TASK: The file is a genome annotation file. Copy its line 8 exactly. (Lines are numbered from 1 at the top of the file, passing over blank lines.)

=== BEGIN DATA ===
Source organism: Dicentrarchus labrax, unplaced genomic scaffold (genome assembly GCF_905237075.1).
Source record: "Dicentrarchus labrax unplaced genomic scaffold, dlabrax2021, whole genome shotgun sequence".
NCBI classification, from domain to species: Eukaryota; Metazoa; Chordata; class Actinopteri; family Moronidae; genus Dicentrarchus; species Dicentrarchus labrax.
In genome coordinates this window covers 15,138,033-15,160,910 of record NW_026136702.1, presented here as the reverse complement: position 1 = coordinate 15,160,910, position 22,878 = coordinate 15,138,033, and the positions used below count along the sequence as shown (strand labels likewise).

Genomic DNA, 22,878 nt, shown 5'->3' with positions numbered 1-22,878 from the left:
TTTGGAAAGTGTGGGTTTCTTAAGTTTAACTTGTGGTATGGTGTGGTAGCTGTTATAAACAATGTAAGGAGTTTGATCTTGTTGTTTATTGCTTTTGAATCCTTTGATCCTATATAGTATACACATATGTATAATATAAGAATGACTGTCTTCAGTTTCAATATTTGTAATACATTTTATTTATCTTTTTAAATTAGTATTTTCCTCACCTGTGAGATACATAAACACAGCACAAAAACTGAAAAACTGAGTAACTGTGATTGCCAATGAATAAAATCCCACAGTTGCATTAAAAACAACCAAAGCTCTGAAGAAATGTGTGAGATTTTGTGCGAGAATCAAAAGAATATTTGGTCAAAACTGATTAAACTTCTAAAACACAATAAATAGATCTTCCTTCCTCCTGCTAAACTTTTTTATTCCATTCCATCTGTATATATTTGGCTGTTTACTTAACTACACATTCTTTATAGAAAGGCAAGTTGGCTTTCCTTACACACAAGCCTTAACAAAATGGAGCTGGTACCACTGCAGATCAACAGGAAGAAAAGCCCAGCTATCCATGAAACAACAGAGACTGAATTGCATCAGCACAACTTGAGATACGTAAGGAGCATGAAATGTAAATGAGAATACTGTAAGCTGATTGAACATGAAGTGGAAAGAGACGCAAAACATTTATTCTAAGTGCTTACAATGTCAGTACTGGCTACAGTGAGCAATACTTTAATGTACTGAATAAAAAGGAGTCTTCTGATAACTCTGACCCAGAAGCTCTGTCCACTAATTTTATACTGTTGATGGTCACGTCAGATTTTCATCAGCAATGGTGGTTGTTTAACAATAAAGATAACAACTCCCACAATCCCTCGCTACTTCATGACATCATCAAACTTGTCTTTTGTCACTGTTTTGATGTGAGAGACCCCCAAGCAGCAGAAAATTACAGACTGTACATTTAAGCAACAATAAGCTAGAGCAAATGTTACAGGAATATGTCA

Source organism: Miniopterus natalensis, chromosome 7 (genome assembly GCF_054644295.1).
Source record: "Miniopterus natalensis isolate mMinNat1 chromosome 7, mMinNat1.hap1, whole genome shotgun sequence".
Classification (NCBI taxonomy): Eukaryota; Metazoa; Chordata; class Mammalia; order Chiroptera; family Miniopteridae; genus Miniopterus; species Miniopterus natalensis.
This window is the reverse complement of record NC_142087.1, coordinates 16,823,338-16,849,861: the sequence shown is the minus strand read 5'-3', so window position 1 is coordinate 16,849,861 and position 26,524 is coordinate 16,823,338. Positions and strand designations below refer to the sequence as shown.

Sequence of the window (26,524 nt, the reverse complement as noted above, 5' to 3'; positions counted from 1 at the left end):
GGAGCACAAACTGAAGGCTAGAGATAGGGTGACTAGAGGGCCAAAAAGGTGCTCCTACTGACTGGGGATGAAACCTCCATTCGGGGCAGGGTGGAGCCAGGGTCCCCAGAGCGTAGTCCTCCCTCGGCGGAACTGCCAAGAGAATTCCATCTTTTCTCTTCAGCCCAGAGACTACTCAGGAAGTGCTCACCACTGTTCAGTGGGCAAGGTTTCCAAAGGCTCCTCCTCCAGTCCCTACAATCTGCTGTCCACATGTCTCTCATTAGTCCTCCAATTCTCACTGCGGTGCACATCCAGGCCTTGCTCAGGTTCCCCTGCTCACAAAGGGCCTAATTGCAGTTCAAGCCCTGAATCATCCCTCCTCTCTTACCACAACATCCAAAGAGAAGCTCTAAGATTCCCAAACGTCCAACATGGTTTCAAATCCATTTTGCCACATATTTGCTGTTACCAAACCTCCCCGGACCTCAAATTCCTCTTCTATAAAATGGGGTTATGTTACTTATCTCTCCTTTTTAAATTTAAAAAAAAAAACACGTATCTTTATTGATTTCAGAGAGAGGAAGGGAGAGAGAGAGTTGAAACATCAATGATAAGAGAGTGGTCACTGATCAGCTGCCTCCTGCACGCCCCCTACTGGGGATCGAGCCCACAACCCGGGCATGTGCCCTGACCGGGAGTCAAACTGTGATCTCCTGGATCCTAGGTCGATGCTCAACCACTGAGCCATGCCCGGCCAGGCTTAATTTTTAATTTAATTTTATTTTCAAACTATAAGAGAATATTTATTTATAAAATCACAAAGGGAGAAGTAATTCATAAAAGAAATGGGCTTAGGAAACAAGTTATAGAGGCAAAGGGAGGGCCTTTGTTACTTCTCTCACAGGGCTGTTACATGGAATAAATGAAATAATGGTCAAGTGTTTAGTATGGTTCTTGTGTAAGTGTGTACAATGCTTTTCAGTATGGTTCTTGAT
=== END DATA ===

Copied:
Source record: "Miniopterus natalensis isolate mMinNat1 chromosome 7, mMinNat1.hap1, whole genome shotgun sequence".